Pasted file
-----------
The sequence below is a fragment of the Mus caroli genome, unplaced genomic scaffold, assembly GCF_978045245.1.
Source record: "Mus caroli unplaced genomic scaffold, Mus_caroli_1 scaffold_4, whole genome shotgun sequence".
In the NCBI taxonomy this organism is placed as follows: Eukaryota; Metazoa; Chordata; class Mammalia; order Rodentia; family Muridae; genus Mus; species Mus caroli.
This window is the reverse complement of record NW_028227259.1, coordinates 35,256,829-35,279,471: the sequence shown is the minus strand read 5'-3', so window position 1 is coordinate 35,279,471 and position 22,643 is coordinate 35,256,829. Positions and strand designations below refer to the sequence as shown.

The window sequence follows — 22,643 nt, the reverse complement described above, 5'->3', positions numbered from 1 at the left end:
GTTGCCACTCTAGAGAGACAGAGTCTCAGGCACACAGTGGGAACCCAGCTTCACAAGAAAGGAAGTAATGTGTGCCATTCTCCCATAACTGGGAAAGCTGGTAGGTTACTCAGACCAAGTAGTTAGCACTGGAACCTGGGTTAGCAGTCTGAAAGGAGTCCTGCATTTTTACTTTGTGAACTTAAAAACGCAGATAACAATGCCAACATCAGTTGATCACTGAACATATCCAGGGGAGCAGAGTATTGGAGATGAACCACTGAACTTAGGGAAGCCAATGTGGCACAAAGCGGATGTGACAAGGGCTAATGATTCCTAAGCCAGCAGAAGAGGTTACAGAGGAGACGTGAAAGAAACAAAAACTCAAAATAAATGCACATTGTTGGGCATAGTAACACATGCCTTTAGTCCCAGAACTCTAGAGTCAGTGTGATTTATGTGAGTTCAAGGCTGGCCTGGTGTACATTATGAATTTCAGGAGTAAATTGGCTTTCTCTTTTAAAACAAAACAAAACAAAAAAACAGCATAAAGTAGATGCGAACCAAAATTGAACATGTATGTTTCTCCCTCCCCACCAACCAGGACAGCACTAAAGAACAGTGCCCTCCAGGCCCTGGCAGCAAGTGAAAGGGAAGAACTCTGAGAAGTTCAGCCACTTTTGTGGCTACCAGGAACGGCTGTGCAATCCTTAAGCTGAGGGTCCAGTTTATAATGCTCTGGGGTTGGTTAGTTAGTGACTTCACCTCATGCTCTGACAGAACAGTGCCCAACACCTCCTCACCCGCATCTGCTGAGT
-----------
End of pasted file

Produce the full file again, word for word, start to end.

The sequence below is a fragment of the Mus caroli genome, unplaced genomic scaffold, assembly GCF_978045245.1.
Source record: "Mus caroli unplaced genomic scaffold, Mus_caroli_1 scaffold_4, whole genome shotgun sequence".
In the NCBI taxonomy this organism is placed as follows: Eukaryota; Metazoa; Chordata; class Mammalia; order Rodentia; family Muridae; genus Mus; species Mus caroli.
This window is the reverse complement of record NW_028227259.1, coordinates 35,256,829-35,279,471: the sequence shown is the minus strand read 5'-3', so window position 1 is coordinate 35,279,471 and position 22,643 is coordinate 35,256,829. Positions and strand designations below refer to the sequence as shown.

The window sequence follows — 22,643 nt, the reverse complement described above, 5'->3', positions numbered from 1 at the left end:
GTTGCCACTCTAGAGAGACAGAGTCTCAGGCACACAGTGGGAACCCAGCTTCACAAGAAAGGAAGTAATGTGTGCCATTCTCCCATAACTGGGAAAGCTGGTAGGTTACTCAGACCAAGTAGTTAGCACTGGAACCTGGGTTAGCAGTCTGAAAGGAGTCCTGCATTTTTACTTTGTGAACTTAAAAACGCAGATAACAATGCCAACATCAGTTGATCACTGAACATATCCAGGGGAGCAGAGTATTGGAGATGAACCACTGAACTTAGGGAAGCCAATGTGGCACAAAGCGGATGTGACAAGGGCTAATGATTCCTAAGCCAGCAGAAGAGGTTACAGAGGAGACGTGAAAGAAACAAAAACTCAAAATAAATGCACATTGTTGGGCATAGTAACACATGCCTTTAGTCCCAGAACTCTAGAGTCAGTGTGATTTATGTGAGTTCAAGGCTGGCCTGGTGTACATTATGAATTTCAGGAGTAAATTGGCTTTCTCTTTTAAAACAAAACAAAACAAAAAAACAGCATAAAGTAGATGCGAACCAAAATTGAACATGTATGTTTCTCCCTCCCCACCAACCAGGACAGCACTAAAGAACAGTGCCCTCCAGGCCCTGGCAGCAAGTGAAAGGGAAGAACTCTGAGAAGTTCAGCCACTTTTGTGGCTACCAGGAACGGCTGTGCAATCCTTAAGCTGAGGGTCCAGTTTATAATGCTCTGGGGTTGGTTAGTTAGTGACTTCACCTCATGCTCTGACAGAACAGTGCCCAACACCTCCTCACCCGCATCTGCTGAGT